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Big freeze; Tenerife; Acupuncture; All together now

Published: Thursday, December 23, 2010

Big freeze
I have managed to avoid the worst of the big freeze, having just returned from Tenerife where the temperature is steady at 23 degrees.  It brings home how much our culture and lifestyle are stunted by the climate.  Out there, elderly locals sit on the benches and chat on the town square; children play on the beach at 10 o’clock in the evening.  Back here, streets are deserted and old people freeze.

Our hotel in El Medano was beautifully sited on the sea front with the Atlantic ocean for a swimming pool but it is rather low-rent. As my wife said, “It’s fine except for the food and the room.”

One day we drove through the mountains.  Passing through one town we saw a priest standing in the road, trying to flag down passing vehicles.  Was he on an errand of mercy?  No, he was flogging lottery tickets.

A letter in this week’s Veterinary Record tells us that NICE (National Institute for Clinical Excellence) now recommends that acupuncture should be made available on the NHS for low back pain. The author used acupuncture on three dogs with back pain with significant benefit and points out that the veterinary profession is lagging behind the medical profession in this regard.  I’m not so sure. Thirty years ago I regularly used acupuncture to treat pets and humans and got great results, even on people who had problems going back twenty years. But I doubt if acupuncture is used much more now than then.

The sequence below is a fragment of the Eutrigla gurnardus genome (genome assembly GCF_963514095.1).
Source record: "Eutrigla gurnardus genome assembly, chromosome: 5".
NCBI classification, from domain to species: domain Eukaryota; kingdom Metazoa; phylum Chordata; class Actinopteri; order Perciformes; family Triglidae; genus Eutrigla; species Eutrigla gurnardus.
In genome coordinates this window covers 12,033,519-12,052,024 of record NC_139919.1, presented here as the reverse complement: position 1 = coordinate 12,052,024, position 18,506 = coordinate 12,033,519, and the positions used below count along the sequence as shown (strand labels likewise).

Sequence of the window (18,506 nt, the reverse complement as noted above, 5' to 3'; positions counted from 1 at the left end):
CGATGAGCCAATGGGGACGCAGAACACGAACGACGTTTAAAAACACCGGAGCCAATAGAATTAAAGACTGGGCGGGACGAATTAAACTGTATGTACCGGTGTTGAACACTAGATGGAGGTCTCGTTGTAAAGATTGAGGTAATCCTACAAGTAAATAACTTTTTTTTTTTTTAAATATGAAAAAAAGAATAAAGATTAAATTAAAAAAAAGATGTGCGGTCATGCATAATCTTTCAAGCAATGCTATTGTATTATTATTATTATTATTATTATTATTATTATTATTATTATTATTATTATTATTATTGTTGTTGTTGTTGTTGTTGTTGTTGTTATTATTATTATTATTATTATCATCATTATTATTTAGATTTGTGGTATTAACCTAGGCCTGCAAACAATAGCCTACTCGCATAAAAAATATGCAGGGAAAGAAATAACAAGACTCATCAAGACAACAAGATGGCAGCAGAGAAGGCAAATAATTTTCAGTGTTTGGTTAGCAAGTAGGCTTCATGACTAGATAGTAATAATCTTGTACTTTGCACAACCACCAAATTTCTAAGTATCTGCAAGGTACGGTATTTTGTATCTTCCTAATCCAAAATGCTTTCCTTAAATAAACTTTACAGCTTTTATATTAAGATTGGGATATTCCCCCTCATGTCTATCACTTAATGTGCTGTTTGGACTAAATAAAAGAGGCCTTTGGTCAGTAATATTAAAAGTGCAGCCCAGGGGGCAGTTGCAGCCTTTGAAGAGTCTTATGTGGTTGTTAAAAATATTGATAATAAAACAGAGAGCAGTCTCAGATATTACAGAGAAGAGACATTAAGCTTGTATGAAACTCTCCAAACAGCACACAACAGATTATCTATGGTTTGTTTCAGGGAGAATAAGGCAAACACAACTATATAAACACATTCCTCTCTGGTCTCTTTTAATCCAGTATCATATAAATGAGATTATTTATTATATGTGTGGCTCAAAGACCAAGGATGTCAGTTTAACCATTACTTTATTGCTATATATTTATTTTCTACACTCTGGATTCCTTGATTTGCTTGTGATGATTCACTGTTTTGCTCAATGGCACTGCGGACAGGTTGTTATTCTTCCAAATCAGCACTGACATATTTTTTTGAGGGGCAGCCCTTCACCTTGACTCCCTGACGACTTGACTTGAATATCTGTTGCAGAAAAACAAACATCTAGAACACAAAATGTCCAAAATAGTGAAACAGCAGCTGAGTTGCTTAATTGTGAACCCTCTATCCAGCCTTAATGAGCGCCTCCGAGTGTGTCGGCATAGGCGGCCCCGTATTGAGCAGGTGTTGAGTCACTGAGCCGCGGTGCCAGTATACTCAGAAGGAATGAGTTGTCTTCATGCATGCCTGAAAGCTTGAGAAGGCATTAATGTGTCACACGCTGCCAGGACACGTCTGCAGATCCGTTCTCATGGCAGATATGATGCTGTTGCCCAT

We’re all in this together 
The House and Home section in The Times newspaper advises that the time is ripe to purchase your French chateau.  “With prices as low as 500,000 euros, here’s a last minute Christmas present for a friend or relative.”  But beware; the French have an expression that a chateau is une  danceuse (lit. a dancer)  i.e. a mistress who can give a great deal of pleasure but is high maintenance in all respects.  You have been warned.

An article in last week’s The Observer about Ireland’s economic woes pointed out that those least responsible suffer most.  This prompted a letter pointing out that this was  always the case, quoting an anonymous medieval poet:
“The law doth punish man or woman
Who steals the goose from off the common
But lets the greater felon loose
Who steals the common from the goose.”

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